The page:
Fingathing And the Big Red Nebula Band Review

Released 2004.  

BBC Review

Having faked their own deaths on the last LP, Peter Parker and Sneaky were free to...

Jack Smith 2004

If further proof be required that concept albums didn't die out with the 70s prog-rock era, we need only to witness the thematic wonder that is Fingathing.

Double bassist Sneaky and turntable terrorist Peter Parker have been coming up with concept-driven releases ever since they formed from the ashes of Rae and Christian's backing band five years ago.

The first Fingathing LP, 'The Main Event', centered on WMF wrestling. The second ­ 'Superhero Music' ­ used cartoon superheroes. Both were augmented by the quirky illustrations of their pal and visual-collaborator Chris Drury.

The latest concept is aliens. Not just any old aliens, but a bunch of musical cosmic beings who happen to excel at playing the exact kind of inter-planetary cinematic music that Fingathing are known for.

The duo 'met' them (bear with us on this) after being fired into the cosmos in steel coffins following the faking of their own deaths on their last LP. Obviously they then recorded an album with their new extra-terrestrial friends and brought the results back to the UK.

Fans will be pleased to know that the BRNB's influence has not been deleterious in terms of Fingathing's eclectic musical references. If anything, the beats seem more muscular, the cuts and plucks sharper, the overall sound more persuasive.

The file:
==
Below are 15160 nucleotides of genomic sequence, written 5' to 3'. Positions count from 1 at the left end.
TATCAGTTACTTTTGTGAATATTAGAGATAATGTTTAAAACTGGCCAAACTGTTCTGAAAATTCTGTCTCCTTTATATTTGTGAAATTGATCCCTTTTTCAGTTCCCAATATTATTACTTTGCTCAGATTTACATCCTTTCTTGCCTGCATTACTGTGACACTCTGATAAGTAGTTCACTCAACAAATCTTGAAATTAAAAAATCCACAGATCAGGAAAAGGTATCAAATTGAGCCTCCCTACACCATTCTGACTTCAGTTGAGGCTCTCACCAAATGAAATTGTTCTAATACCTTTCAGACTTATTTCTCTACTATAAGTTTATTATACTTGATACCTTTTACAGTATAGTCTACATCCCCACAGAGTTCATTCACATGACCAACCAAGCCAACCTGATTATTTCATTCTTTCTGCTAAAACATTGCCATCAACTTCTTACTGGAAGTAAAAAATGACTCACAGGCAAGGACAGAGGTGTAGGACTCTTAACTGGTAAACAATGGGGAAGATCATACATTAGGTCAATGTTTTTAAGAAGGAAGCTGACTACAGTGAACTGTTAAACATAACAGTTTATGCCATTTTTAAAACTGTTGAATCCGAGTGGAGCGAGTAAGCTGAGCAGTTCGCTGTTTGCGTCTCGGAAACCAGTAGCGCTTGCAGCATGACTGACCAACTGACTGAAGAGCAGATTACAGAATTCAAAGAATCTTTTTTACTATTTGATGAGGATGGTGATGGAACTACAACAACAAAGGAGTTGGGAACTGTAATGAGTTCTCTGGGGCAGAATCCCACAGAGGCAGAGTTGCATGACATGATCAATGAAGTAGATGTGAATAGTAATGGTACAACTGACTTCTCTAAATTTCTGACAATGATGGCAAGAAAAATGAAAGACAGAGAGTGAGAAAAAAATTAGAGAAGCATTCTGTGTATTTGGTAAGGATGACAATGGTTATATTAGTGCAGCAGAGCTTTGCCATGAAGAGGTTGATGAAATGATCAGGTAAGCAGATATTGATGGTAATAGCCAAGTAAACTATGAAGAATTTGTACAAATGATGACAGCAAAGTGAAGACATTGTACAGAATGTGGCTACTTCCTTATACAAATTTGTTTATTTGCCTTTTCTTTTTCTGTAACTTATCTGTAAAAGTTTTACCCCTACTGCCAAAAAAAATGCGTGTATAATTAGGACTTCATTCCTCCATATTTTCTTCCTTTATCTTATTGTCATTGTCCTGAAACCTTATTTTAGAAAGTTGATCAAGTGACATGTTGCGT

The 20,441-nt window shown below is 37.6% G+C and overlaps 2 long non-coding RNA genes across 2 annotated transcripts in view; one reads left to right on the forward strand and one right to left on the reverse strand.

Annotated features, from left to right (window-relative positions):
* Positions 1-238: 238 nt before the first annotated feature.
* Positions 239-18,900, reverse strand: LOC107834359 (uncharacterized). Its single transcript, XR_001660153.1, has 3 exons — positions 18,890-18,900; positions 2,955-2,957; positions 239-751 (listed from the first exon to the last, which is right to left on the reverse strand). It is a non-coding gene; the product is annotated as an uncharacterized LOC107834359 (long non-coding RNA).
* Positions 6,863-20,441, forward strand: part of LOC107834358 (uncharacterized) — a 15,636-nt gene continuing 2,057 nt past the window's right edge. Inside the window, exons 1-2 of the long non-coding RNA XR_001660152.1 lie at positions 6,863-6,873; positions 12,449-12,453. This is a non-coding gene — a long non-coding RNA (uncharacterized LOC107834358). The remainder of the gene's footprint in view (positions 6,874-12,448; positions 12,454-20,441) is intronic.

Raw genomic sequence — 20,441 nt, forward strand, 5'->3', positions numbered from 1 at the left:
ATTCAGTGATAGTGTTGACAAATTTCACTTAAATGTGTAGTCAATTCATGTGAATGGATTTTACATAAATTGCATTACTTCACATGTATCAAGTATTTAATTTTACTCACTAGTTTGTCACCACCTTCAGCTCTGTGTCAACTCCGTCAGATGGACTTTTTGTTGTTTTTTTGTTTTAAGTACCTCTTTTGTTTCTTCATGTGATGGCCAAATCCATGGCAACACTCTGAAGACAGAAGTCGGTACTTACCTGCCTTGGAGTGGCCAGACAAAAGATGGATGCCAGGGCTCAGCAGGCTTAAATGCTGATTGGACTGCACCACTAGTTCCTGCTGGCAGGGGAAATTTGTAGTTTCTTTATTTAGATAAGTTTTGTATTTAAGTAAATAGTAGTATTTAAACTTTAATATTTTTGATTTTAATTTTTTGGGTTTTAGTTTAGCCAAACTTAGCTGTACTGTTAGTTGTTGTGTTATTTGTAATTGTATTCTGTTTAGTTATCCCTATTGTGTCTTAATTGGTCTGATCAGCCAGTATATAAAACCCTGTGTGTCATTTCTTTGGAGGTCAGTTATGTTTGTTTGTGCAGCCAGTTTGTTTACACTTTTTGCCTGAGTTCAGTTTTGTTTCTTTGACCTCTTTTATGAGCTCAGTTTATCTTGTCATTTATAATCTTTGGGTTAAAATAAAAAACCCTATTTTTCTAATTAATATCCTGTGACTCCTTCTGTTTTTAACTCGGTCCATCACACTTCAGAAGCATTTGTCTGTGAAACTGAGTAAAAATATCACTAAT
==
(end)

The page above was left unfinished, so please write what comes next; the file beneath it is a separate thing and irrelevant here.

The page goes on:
The soundtrack element of their vision has become more magnified, (and more
sidereal) as strings, space-age synths and FX-laden sounds create Bladerunner-esque backdrops to Parker's machine made riddims.

Intro track "Walk In Space" carries a rock-ish swagger and effected basslines and scratches that are entirely in keeping with the experimental club music we have come to expect from the pair.

The behemoth beats of "Big Bang", the scratchy percussion of "Synergy", the B52's-esque rock-funk of "Cluster Buster", the warbling sentiments of "Lady Nebula" (the album's only real feminine moment) all sound perfectly natural next to one another and kick up plenty of moon-dust along the way.

More than ever, Fingathing sound like Afrika Bambaataa enjoying an audio tussle with John Carpenter at a turntablist battle - on Jupiter.

Significantly, it sounds like Sneaky and Parker enjoyed letting their imaginations run free, and with the music matching the concept so well it's a triumph in several respects. Broad in scope, kooky in concept and inherently muscular, this is a unique and penetrative offering to the world of leftfield electronic music.

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